St. Mary's Anglican Catholic Church

Diocese of the Midwest

The Church celebrates the feast of St Boniface, bishop & martyr, on June 5th. An Anglo-Saxon originally named Winfrid, he was born in Crediton in the Kingdom of Wessex circa 675AD.
Contrary to his father’s wishes, Winfrid entered the monastic life at an early age; and he studied & taught at the monastery at Nursling near Winchester. Though expected to succeed as abbot of Nursling, Winfrid instead went to Frisia in the Low Countries in 716, working alongside St Willibrord of Utrecht to convert the pagans living there; though the Frisians proved tough nuts to crack. Winfrid later travelled to Rome, where Pope Gregory II renamed him Boniface after a 4th-century martyr-saint; and the pope commissioned the Anglo-Saxon to serve as a missionary bishop in Germany. Boniface established several dioceses, later becoming the metropolitan/archbishop of Mainz; and he is known in tradition as the “apostle of Germany.”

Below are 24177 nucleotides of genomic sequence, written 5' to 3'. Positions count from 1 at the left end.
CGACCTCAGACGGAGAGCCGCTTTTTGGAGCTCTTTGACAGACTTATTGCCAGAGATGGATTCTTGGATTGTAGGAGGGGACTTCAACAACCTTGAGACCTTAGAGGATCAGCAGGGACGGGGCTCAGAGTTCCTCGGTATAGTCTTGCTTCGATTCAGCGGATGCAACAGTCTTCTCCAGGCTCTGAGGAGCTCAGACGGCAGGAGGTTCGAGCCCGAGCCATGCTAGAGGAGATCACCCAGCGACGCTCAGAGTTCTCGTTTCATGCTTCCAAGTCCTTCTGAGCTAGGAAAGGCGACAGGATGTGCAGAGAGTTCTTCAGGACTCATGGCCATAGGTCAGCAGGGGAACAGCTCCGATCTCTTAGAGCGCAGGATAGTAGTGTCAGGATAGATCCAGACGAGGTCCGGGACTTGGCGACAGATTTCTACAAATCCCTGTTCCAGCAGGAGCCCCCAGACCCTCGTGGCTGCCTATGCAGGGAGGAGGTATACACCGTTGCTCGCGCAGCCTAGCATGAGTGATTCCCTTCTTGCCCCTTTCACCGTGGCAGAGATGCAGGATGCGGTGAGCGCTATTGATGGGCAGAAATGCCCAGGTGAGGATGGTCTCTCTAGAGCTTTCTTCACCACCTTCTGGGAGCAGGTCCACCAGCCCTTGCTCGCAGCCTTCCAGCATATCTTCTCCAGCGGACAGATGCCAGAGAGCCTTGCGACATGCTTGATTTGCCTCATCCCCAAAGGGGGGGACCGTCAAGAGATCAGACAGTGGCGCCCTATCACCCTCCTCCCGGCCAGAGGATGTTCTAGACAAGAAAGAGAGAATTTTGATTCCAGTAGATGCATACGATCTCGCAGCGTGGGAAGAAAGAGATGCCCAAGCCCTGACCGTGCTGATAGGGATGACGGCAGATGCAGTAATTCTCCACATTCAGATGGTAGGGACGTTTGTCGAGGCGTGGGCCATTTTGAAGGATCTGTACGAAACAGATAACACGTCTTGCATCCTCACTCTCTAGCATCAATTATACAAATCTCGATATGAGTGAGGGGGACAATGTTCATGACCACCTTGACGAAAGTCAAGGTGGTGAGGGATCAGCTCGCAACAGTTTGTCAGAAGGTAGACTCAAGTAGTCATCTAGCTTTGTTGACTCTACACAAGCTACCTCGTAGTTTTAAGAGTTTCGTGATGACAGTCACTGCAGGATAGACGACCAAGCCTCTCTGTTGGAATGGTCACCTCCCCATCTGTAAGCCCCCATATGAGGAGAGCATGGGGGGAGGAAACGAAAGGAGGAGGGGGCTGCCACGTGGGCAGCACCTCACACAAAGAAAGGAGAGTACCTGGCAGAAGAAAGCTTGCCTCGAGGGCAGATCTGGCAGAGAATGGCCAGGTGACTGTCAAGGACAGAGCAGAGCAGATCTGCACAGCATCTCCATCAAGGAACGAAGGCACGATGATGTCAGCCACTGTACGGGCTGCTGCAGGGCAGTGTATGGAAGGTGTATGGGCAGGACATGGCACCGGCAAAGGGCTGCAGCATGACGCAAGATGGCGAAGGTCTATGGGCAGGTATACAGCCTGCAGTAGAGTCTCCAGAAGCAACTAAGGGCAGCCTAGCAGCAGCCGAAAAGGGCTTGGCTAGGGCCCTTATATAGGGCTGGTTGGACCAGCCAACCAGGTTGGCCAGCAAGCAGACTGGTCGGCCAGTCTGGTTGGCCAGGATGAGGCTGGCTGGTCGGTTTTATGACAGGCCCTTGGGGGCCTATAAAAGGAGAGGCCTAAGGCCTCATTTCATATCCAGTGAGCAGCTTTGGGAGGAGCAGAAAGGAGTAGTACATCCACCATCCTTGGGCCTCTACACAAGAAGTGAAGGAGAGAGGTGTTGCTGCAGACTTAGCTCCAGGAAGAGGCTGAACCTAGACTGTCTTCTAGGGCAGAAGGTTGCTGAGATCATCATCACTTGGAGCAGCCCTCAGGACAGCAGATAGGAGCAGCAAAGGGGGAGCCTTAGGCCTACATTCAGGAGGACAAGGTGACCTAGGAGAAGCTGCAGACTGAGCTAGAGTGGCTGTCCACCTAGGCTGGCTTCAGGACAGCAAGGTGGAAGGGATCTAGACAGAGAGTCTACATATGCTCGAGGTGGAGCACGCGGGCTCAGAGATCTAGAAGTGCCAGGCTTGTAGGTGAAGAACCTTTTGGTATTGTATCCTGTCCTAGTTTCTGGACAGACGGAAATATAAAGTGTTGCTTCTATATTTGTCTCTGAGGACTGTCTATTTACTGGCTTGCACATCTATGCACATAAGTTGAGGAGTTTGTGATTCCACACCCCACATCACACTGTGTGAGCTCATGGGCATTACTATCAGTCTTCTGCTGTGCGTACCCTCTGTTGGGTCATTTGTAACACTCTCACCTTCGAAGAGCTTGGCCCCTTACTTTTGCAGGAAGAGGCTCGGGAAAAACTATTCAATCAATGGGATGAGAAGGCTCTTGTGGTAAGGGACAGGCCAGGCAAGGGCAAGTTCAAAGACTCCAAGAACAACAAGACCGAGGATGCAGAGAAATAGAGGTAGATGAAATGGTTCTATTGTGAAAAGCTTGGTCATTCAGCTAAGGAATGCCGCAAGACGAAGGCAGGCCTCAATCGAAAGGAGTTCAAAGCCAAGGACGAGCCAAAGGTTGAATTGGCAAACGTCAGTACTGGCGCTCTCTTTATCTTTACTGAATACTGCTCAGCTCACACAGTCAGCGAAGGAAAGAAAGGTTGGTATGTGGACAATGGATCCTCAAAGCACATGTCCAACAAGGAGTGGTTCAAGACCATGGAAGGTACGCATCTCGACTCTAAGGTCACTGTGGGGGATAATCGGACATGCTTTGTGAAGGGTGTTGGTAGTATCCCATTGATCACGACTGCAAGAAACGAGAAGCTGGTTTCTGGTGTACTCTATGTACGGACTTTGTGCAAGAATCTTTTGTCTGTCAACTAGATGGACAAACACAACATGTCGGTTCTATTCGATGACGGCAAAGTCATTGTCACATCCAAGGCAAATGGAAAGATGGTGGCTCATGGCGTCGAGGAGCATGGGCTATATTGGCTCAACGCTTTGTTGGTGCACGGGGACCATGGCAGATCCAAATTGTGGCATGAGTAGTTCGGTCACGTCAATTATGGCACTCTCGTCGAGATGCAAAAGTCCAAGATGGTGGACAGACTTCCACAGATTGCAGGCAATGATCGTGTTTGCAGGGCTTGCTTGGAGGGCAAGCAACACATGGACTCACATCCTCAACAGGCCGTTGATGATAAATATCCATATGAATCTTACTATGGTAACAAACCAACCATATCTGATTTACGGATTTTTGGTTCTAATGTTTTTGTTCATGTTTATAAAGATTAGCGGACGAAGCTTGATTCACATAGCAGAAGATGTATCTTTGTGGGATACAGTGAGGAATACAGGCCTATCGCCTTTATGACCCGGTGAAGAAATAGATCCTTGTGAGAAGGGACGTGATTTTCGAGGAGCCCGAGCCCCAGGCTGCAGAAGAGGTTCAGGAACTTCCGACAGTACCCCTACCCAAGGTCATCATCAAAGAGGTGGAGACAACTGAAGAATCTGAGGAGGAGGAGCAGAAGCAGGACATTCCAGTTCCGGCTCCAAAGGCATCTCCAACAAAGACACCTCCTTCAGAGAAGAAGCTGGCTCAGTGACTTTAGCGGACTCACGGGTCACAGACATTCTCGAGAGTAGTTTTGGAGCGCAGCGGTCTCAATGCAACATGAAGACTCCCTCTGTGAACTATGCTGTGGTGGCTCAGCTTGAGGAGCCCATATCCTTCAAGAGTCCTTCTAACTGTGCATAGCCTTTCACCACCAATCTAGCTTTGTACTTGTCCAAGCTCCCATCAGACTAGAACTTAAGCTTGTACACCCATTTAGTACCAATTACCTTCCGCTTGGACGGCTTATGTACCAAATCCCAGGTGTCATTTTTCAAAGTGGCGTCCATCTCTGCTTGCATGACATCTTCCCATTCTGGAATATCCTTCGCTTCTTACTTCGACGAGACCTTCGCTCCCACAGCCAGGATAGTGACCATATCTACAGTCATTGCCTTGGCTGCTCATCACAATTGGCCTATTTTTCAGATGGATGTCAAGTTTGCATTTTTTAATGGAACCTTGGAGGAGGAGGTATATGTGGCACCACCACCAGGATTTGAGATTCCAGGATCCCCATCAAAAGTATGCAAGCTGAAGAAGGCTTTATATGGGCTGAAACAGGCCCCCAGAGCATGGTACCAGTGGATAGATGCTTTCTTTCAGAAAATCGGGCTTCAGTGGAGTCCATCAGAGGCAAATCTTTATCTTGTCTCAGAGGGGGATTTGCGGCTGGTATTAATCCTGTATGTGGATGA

According to several lives written about the saint, Boniface chopped down the Donar Oak (the “Oak of Jupiter”) sacred to the German pagans. As the Bishop struck the pagans’ oak, a mighty wind came to his aid; and the tree fell to the ground. When their gods failed to smite Boniface in retaliation, the people converted to Christ and were baptized. The Bishop then built a chapel with the wood of the fallen oak. In 754, Boniface made another attempt to convert the pagan Frisians. He and his companions were set upon by heathen freebooters and killed. When some of his armed fellows tried to resist, Boniface called out: “Lay down your arms, for we are told in Scripture not to render evil for good but to overcome evil by good.” (See Romans 12:21) One of the relics of St Boniface is the Ragyndrudis Codex, a Gospel book the martyr held aloft for spiritual protection as he shared in the baptism of Christ with his own blood (see St Mark 10:38-39; Romans 6:4-11; Revelation 7:14); and that book bears incisions made by the sword that killed Boniface, the apostle to Germany.